I was looking through the city of Goleta’s Capital Improvement Projects list recently, and it was disheartening. The amount of work and the diverse list of current, future and pie-in-the-sky projects would discourage anyone who hoped our city might live within its means.
This is not to say staff are not working hard. I mean here I have a five-page list of projects, which required hundreds of thousands of dollars worth of design and staff time. But where are the priorities? And more importantly which ones can the city’s taxpayers afford? Which do we really need?
Asking staff to look at and work on an Augean Stable list of projects wastes time and money. Spend time on those that are truly needed and those can come to fruition.
Getting a grant for something which no matter how much, does nothing if the city has to come up with millions for their share.
Consider these numbers from the city of Goleta’s website on CIP’s budget proposals:
— Old Town re-stripping: Estimated cost between $770,000 and $1.12 million.
— The Fowler Road extension proposal: Under funded by $2.7 million.
— The Goleta 101 over crossing proposal: Under funded by $38 million.
— The Goleta Valley Community Center Rehab: Under funded by $7.8 million.
— The Cathedral Oaks Crib wall: Under funded $7.15 million.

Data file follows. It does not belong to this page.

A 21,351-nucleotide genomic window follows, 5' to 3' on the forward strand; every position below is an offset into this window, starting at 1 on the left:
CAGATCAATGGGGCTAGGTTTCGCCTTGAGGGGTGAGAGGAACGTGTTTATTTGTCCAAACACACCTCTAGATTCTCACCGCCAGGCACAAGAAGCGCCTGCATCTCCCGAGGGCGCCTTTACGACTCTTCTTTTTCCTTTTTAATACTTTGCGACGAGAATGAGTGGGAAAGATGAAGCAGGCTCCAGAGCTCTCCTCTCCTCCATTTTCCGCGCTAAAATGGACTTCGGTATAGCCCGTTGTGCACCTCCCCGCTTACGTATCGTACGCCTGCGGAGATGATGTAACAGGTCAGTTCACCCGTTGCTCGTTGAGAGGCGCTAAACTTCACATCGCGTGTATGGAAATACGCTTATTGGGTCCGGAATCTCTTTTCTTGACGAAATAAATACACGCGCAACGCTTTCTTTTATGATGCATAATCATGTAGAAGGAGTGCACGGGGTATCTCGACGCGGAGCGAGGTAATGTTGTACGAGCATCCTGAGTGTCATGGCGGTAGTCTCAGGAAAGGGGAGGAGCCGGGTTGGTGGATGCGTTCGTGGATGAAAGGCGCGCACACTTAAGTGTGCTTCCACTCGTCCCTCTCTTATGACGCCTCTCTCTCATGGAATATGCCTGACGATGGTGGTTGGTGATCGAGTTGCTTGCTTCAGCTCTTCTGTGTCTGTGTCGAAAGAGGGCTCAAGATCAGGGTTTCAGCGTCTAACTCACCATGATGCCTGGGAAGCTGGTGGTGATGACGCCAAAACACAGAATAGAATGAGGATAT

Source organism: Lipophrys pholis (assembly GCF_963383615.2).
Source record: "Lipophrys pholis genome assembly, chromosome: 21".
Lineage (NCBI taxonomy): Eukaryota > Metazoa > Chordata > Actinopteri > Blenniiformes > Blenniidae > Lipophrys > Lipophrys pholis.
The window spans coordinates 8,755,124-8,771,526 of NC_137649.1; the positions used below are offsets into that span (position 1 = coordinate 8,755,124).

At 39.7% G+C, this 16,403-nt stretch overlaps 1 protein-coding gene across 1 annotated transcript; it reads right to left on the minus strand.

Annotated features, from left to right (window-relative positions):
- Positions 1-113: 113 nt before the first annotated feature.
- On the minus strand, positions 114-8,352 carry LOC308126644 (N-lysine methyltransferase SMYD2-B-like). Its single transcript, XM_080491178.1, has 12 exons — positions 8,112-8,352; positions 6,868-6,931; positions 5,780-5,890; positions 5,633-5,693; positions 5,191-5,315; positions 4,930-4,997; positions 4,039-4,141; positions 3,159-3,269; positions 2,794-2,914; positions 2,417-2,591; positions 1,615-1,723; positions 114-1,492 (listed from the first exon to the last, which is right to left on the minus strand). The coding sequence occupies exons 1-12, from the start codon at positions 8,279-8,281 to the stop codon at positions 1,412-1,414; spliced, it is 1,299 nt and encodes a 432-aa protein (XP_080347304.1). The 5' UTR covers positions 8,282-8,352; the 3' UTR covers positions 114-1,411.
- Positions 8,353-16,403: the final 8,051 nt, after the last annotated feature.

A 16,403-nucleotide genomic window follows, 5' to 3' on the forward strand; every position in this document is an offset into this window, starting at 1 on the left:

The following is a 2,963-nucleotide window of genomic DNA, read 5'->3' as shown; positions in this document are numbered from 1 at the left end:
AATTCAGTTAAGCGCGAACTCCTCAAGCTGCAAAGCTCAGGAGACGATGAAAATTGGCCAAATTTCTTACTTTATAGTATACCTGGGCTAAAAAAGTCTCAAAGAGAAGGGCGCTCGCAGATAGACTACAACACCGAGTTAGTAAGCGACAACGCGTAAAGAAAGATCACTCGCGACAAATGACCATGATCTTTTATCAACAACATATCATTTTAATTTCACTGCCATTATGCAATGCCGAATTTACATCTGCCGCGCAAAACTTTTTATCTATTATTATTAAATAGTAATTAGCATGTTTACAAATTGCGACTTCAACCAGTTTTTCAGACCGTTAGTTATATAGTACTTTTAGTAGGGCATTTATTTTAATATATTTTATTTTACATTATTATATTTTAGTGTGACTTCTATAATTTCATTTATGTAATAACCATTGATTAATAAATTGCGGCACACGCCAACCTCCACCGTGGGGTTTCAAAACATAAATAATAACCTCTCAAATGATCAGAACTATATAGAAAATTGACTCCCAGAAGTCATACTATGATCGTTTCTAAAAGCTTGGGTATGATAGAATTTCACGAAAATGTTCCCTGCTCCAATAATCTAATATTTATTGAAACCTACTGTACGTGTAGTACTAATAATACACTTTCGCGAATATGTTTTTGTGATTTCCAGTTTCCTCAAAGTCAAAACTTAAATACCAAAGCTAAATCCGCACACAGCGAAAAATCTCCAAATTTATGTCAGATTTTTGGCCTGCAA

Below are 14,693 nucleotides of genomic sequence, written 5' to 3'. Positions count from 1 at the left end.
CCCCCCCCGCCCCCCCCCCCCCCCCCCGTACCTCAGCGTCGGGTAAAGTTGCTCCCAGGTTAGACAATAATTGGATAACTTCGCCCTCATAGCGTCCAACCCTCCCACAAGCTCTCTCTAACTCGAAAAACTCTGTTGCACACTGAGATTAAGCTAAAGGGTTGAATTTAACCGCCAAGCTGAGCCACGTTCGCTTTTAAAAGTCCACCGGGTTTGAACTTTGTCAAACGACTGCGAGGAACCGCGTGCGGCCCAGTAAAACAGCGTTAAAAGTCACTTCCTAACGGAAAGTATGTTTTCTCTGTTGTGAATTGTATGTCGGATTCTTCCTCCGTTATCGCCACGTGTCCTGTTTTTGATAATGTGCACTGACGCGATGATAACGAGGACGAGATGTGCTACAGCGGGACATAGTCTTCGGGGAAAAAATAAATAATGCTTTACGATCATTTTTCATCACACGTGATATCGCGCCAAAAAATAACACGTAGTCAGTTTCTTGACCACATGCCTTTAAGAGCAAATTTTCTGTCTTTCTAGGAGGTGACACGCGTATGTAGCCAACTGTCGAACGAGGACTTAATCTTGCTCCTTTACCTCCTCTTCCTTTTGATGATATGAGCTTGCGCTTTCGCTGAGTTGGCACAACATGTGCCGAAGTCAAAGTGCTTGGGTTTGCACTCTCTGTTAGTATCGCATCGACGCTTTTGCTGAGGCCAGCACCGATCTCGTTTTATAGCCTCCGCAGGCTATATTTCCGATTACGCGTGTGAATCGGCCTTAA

— Traffic signal upgrades: Under funded by $1.19 million.
And sadly each one of these projects has a disclaimer that says, “Project costs listed are estimated and should not be used for project budgeting.”
In other words, the real cost is likely to be much higher.
If that is not discouraging, consider that the budget for concrete repair in our city is only $330,000! The city of Goleta has a $42 million backlog for infrastructure projects. With inflation running as high as it is, this deficit is probably closer to $50 million.
It is time to prioritize projects by need, feasibility and cost — not to raise taxes. The city council should show fiscal discipline, not pursue a list of “Gee, but it sure would be nice if we did … blah blah blah.”
The impartial analysis says this money will go into the general fund so the council can spend it any way they wish. There are no binding promises it will clean your beaches and creeks, fix your sidewalk, or repave your cracked and broken residential streets.
Cut projects. Undertake only those that do not bust the budget.
For example an article on the Goleta Train Station estimated cost to be $19 million, and the city won a grant of $13 million. Really? We are going to spend $6 million of Goleta taxpayers’ money so the homeless have a new place to hang out rather than putting that money into repairing our sidewalks and streets?
Or perhaps this money should go to the needed fire station at the end of Hollister Avenue, which has been in the works for over 10 years!
New taxes are not the answer. Certainly not one that is actually a 12.9% increase in the sales tax we pay. That $10.9 million in revenue comes out from the possible sales for large and small businesses in Goleta.
We do not need to play “Keep up with the Joneses” on the sales tax rates. Rather we need fiscal prudence, which means learning to say “No,” to the “wouldn’t it be nice projects” and objectively embracing the possible.
Vote “no” on B202.